• In adolescents and adults- submucus lipoma, leiomyoma, polyps in jejunum (Peutz-Jeghar syndrome), other polyps and carcinoma with papillary projections.


  • Apex- is the one which advances.

  • Intussuscipiens- is the one which receives (outer sheath)

  • Intussusceptum- are the tube which advances (middle and inner sheath)

  • Apex and inner tubes will have compromised blood supply which lead to gangrene.

    Ischaemia leads to sloughing off of the apex which in turn lead to bleeding which mixes with mucus to produce the classic currant jelly that is passed per anum.

    Gangrene may lead to perforation and peritonitis.

  • Common at around 6 months.
  • Sudden onset of pain ( screaming with drawing up of the legs vomiting, with passage of currant-jelly stool.
  • It is recurrent.
  • When it gets reduced, child becomes asymptomatic.
  • On examination, a mass is felt on the left or right of the umbilicus which is sausage shaped with concavity towards umbilicus.
  • Right iliac fossa is empty (Sign of dance)
  • PR- Blood stained mucus maybe found on the finger.
          In extensive ileocolic and colocolic intussusception, the apex may be palpable or even protrude from the anus.
  • If unrelieved, pain becomes continuous with abdominal distension and profuse vomiting.
  • Ultimately small bowel obstruction or peritonitis secondary to gangrene may lead to death.

  • Plain x-ray abdomen

     Absent caecal gas shadow in ileoileal or ileocolic cases
  • Barium enema

     Shows typical claw sign. (for ileocolic and colocolic)
  • CT scan- maybe be done for ileoileal intussusception which shows small bowel mass.

  • Acute enterocolitis
  • HSP
  • Rectal prolapse


  • Ryles tube aspiration

  • IV fluids

  • Antibiotics

  • Catheterization

  • Surgery

Midline incision
Then reducing by squeezing the most distal part of the mass in cephalad direction.
In difficult cases- Cope’s method- little finger gently inserted into the neck of the intussusception and separation of adhesion is tried.
Thumb and finger are placed in such a way to deinvaginate the apex.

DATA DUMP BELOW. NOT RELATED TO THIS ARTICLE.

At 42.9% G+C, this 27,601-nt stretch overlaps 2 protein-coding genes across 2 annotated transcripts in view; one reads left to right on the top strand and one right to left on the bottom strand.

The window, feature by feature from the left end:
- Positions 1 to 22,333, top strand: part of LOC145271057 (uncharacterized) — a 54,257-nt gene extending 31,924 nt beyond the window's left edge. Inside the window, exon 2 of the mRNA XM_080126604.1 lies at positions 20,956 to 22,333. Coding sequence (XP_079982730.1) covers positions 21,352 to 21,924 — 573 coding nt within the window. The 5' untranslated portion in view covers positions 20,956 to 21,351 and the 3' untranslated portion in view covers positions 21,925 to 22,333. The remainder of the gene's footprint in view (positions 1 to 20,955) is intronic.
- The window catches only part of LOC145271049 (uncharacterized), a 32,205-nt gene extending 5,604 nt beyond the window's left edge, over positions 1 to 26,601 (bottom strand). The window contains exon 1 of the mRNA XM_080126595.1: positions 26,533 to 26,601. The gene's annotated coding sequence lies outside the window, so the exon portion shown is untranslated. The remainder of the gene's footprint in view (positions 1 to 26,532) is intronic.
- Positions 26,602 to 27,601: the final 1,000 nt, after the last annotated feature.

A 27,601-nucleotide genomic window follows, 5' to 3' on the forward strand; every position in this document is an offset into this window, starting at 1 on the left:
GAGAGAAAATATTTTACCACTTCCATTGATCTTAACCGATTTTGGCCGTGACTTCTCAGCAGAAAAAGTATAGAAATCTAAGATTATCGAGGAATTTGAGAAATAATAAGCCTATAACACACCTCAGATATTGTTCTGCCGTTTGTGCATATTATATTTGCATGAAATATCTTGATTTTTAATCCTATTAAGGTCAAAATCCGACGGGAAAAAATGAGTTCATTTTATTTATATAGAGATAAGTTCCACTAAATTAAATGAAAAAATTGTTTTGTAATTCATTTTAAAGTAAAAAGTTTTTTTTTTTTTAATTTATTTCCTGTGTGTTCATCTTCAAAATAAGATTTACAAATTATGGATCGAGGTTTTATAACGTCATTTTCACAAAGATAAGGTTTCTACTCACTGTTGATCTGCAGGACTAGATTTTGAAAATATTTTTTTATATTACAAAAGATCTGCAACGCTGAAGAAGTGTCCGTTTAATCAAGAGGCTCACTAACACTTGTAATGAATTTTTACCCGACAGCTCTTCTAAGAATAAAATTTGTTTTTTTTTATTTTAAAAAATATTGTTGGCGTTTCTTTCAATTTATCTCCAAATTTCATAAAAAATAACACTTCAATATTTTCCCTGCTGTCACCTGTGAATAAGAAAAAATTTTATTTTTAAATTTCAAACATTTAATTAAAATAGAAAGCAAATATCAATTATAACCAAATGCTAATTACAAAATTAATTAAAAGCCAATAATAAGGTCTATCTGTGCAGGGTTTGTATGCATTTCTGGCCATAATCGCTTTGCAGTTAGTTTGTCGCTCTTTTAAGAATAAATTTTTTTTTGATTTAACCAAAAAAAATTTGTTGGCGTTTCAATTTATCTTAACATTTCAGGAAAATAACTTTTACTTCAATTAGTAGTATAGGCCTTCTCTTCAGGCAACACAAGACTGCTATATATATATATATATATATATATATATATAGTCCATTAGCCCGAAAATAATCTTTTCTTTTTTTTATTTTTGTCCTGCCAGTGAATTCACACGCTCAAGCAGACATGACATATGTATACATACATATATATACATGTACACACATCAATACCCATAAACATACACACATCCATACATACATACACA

Gentle pressure is applied and gradually increased to reduce edema around the ileocaecal valve
In case of irreducible or gangrenous intussusception- mass excision.

Acute Abdomen and Appendicitis

The term acute abdomen refers to signs and symptoms of abdominal pain and tenderness, a clinical presentation that often requires emergency surgical therapy.

Nonsurgical Causes of Acute Abdomen

Endocrine and metabolic causes
  • Uremia
  • Diabetic crisis
  • Addisonian crisis
  • Acute intermittent porphyria
  • Hereditary Mediterranean fever
Hematologic Causes
  • Sickle cell crisis
  • Acute leukemia
  • Other blood dyscrasias
Toxins and Drugs
  • Lead poisoning
  • Other heavy metal poisoning
  • Narcotic withdrawal
  • Black widow spider poisoning

Surgical Acute Abdominal Conditions

  • Solid organ trauma
  • Leaking or ruptured arterial aneurysm
  • Ruptured ectopic pregnancy
  • Bleeding gastrointestinal diverticulum
  • Arteriovenous malformation of gastrointestinal tract
  • Intestinal ulceration
  • Aortoduodenal fistula after aortic vascular graft
  • Hemorrhagic pancreatitis
  • Mallory-Weiss syndrome
  • Spontaneous rupture of spleen
  • Appendicitis
  • Cholecystitis
  • Meckel's diverticulitis
  • Hepatic abscess
  • Diverticular abscess
  • Psoas abscess
  • Perforated gastrointestinal ulcer Perforated gastrointestinal cancer
  • Boerhaave's syndrome
  • Perforated diverticulum
  • Adhesion related small or large bowel obstruction
  • Sigmoid volvulus
  • Cecal volvulus
  • Incarcerated hernias
  • Inflammatory bowel disease
  • Gastrointestinal malignancy
  • Intussusception
  • Buerger's disease
  • Mesenteric thrombosis or embolism
  • Ovarian torsion
  • Ischemic colitis
  • Testicular torsion
  • Strangulated hernias

Acute Appendicitis

  • Obstruction of the lumen is the major cause. 
  • Obstruction may be due to inspissated stool (fecalith or appendicolith), lymphoid hyperplasia, vegetable matter or seeds, parasites, or a neoplasm
  • Obstruction of the appendiceal lumen contributes to bacterial overgrowth, and continued secretion of mucus leads to intraluminal distention and increased wall pressure.
  • Luminal distention produces the visceral pain sensation experienced by the patient as periumbilical pain.
  • Inflammation of the adjacent peritoneum gives rise to localized pain in the right lower quadrant.
  • perforation typically occurs after at least 48 hours from the onset of symptoms and is accompanied

Diagnosis/ Clinical features

  • Acute abdominal pain.
  • The typical presentation begins with periumbilical pain (due to activation of visceral afferent neurons) followed by anorexia and nausea.
  • The pain then localizes to the right lower quadrant as the inflammatory process progresses to involve the parietal peritoneum overlying the appendix.
  • This classic pattern of migratory pain is the most reliable symptom of acute appendicitis.
  • A bout of vomiting may occur, in contrast to the repeated bouts of vomiting that typically accompany viral gastroenteritis or small bowel obstruction.